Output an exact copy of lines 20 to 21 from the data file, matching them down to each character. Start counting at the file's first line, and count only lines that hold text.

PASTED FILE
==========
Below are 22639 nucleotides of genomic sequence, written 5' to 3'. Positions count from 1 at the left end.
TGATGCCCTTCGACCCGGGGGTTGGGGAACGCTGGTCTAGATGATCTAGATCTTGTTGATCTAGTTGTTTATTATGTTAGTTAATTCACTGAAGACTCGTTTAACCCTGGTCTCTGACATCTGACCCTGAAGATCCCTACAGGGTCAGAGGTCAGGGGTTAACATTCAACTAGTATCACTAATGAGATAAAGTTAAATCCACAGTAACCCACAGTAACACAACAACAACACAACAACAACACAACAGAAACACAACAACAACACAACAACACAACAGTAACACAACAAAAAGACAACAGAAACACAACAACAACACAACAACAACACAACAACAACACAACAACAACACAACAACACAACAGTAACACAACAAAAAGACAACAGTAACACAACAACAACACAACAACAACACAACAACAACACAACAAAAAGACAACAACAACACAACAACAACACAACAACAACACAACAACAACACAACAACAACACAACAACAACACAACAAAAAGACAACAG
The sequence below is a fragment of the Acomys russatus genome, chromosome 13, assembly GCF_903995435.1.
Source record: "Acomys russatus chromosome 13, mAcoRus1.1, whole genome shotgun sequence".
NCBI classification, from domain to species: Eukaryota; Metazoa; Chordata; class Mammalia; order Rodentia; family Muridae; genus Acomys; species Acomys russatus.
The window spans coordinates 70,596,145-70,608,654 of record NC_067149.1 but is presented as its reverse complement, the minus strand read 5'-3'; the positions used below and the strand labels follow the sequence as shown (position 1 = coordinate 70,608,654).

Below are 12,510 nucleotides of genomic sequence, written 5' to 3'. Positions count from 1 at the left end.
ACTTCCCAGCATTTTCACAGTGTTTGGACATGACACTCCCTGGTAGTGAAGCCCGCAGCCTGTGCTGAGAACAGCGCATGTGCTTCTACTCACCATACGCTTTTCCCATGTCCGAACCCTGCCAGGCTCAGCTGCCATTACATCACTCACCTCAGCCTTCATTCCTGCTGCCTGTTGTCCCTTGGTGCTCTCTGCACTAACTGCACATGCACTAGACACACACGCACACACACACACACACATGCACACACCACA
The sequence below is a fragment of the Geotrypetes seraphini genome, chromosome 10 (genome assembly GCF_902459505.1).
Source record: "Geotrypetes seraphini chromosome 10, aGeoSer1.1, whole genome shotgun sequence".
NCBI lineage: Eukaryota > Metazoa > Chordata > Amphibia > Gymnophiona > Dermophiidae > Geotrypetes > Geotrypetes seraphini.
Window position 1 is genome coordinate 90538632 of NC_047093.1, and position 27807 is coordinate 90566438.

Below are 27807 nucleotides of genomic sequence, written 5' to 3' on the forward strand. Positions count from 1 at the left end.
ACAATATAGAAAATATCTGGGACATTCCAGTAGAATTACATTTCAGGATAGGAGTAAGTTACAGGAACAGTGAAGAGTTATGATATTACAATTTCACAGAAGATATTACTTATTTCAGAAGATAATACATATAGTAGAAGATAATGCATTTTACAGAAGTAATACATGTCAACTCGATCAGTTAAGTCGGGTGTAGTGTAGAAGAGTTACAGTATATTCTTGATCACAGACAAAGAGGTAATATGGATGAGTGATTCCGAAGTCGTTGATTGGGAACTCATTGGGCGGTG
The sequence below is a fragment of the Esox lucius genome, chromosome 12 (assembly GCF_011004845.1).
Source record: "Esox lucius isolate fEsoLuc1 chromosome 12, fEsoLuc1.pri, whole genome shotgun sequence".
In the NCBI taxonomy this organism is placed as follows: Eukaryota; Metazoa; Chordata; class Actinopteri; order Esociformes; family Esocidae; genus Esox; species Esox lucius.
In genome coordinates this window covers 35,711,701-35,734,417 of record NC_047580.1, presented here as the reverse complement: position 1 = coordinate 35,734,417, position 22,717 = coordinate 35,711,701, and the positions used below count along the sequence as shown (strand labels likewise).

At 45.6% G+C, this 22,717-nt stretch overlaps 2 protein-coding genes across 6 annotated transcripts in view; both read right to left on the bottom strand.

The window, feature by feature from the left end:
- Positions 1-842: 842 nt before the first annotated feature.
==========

The window, feature by feature from the left end:
- Positions 1-842: 842 nt before the first annotated feature.